C1556
 (1560)

A,B. Two furnaces. C. Tap- holes of furnaces. D. Forehearths. E. Their tap-holes. F. Dipping-pots. G. At the one furnace stands the smelter carrying a wicker basket full of charcoal. At the other furnace stands a smelter who with a third hooked-bar breaks

Artist:

Georgius Agricola (1494 - 1555)

Rare woodcut from De Re Metallica printed in 1560, which was the the most famous study on all aspects of mining and metallurgy, and one of the first technological books of modern times The furnace in the third method of … Read Full Description

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S/N: DRME-319–194971
(C073)
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Full Title:

A,B. Two furnaces. C. Tap- holes of furnaces. D. Forehearths. E. Their tap-holes. F. Dipping-pots. G. At the one furnace stands the smelter carrying a wicker basket full of charcoal. At the other furnace stands a smelter who with a third hooked-bar breaks

Date:

C1556
 (1560)

Artist:

Georgius Agricola (1494 - 1555)

Engraver:

Hans Rudolf Manuel Deutsch 
(fl.1525 – 
1572)

Condition:

In good condition.

Technique:

Woodcut
AUTHENTICITY
A,B. Two furnaces. C. Tap- holes of furnaces. D. Forehearths. E. Their tap-holes. F. Dipping-pots. G. At the one furnace stands the smelter carrying a wicker basket full of charcoal. At the other furnace stands a smelter who with a third hooked-bar breaks - Antique Print from 1556

Genuine antique
dated:

1560

Description:

Rare woodcut from De Re Metallica printed in 1560, which was the the most famous study on all aspects of mining and metallurgy, and one of the first technological books of modern times

The furnace in the third method of smelting ores has the tap-hole likewise open, but the furnace is higher and wider than the others, and its bellows are larger; for these reasons a larger charge of the ore can be thrown into it. When the mines yield a great abundance of ore for the smelter, they smelt in the same furnace continuously for three days and three nights, providing there be no defect either in the hearth or in the forehearth. In this kind of a furnace almost every kind of accretion will be found. The forehearth of the furnace is not unlike the forehearth of the first furnace of all, except that it has a tap-hole. However, because large charges of ore are smelted uninterruptedly, and the melted material runs out and the slags are skimmed off, there is need for a second forehearth crucible, into which the molten material runs through an opened tap-hole when the first is full. When a smelter has spent twelve hours’ labour on this work, another always takes his place. The ores of copper and lead and the poorest ores of gold and silver are smelted by this method, because they cannot be smelted by the other three methods on account of the greater expense occasioned. Yet by this method a centumpondium of ore containing only one or two drachmae of gold, or only a half to one uncia of silver , can be smelted; because there is a large amount of ore in each charge, smelting is continuous, and without expensive fluxes such as lead, litharge, and hearth-lead. In this method of smelting we must use only cupriferous pyrites which easily melt in the fire, in truth the cakes melted out from this, if they no longer absorb much gold or silver, are replenished again from crude pyrites alone. If from this poor ore, with melted pyrites alone, material for cakes cannot be made, there are added other fluxes which have not previously been melted. These fluxes are, namely, lead ore, stones easily fused by fire of the second order and sand made from them, limestone, tophus, white schist, and iron stone.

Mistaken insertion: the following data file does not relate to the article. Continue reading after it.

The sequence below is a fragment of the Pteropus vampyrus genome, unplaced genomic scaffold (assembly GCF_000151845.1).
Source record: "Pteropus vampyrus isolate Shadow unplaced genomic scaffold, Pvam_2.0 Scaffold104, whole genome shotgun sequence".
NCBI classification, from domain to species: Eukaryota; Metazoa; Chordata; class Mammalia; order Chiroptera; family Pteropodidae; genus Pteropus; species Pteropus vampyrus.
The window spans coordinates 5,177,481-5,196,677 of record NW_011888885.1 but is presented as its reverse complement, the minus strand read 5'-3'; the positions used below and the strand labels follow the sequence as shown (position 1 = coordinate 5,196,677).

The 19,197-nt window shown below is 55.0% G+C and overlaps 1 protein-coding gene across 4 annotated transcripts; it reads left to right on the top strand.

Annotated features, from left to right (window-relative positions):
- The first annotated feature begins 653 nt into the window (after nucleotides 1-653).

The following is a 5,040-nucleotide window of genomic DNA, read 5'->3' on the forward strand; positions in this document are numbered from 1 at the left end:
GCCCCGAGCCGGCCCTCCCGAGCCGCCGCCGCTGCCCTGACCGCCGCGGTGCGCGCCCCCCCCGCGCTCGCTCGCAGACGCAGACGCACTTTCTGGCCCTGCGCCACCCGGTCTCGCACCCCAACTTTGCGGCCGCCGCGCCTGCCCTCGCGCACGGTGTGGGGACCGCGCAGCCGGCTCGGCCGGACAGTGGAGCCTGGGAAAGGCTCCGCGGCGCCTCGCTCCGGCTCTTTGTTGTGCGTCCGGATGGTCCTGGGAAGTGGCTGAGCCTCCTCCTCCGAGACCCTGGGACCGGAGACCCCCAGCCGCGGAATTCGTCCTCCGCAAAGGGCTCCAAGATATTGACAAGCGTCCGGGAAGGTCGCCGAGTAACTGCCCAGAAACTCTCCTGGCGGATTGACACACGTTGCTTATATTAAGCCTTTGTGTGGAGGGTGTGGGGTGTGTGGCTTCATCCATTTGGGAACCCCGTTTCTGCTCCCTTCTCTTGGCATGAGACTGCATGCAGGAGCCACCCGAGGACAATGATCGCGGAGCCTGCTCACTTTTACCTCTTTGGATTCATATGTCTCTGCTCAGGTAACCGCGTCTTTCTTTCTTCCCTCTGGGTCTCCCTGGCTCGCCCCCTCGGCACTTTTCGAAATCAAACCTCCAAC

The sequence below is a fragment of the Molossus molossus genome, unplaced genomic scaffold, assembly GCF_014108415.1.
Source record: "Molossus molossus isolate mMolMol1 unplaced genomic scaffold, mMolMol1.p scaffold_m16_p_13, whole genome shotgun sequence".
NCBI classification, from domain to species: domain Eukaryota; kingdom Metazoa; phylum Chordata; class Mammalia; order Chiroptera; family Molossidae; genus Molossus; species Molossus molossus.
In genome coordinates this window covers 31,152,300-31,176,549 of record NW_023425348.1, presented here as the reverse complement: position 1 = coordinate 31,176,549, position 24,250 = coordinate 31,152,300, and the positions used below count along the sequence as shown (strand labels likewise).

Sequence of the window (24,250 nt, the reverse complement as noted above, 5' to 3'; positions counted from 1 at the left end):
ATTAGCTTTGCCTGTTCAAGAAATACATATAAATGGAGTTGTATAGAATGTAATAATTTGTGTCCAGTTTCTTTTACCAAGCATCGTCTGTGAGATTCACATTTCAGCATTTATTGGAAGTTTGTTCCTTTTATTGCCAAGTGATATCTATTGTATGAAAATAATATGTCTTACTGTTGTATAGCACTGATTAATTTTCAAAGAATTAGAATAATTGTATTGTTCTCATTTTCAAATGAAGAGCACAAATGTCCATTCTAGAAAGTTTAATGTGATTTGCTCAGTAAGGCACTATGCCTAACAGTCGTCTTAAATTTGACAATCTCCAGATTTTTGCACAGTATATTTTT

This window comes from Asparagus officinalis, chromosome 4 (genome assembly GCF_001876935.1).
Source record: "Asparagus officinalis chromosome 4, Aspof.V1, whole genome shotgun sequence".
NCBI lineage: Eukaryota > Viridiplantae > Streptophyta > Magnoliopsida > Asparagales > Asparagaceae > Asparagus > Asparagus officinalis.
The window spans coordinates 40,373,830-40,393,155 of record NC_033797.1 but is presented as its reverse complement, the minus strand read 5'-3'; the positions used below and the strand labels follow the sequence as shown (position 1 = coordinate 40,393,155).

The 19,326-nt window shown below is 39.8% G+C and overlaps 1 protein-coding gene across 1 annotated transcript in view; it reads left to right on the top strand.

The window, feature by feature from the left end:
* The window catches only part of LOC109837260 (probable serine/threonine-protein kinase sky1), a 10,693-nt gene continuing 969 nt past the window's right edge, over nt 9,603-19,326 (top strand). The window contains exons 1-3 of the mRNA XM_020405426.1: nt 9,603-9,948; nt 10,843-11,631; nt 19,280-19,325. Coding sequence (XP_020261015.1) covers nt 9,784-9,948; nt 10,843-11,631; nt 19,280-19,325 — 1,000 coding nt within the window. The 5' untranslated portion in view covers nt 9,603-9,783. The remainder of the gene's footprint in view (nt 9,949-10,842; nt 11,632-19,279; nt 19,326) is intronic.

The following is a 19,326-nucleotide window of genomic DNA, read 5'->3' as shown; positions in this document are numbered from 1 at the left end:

BOOK XI – Smelting Ores.

Biography:

Georgius Agricola (1494-1555)

Agricola was a German Catholic, scholar and scientist. Known as “the father of mineralogy“, he was born at Glauchau in Saxony. His birth name was Georg Pawer (Bauer) and Agricola is the Latinised version of his name, by which he was known his entire adult life. Agricola, studied at Leipzig, Bologna and Padua and became town physician of the mining centre of Joachimsthal in Bohemia and physician at Chemnitz in Saxony from 1534 until his death. Living in mining regions all his life made it possible for him to study mining practices first hand and these direct observations made this series particularly valuable and effective.

The De Re Metallica embraces everything connected with the mining industry and metallurgical processes, including administration, prospecting, the duties of officials and companies and the manufacture of glass, sulphur and alum. The magnificent woodcut illustrations by Hans Rudolf Manuel Deutsch illustrate the different processes involved in mining and include mechanical engineering details such as the use of water-power, hauling, pumps, ventilation, blowing of furnaces and transport of ores.

Agricola made an important contribution to physical geology. He recognized the influence of water and wind on the shaping of the landscape and gave a clear account of of the order of the strata he saw in the mines. Writing on the origin of mountains, he descrivbes the eroding action of water as their cause with a perspicacity much in advance of his time.

The De Re Metallica was frequently reprinted and is said to have reached China in the seventeenth century. Interest in it was revived in the eighteenth century by Abraham Gottlieb Werner, and in 1912 it was translated into English by Herbert Hoover, afterwards President of the United States.

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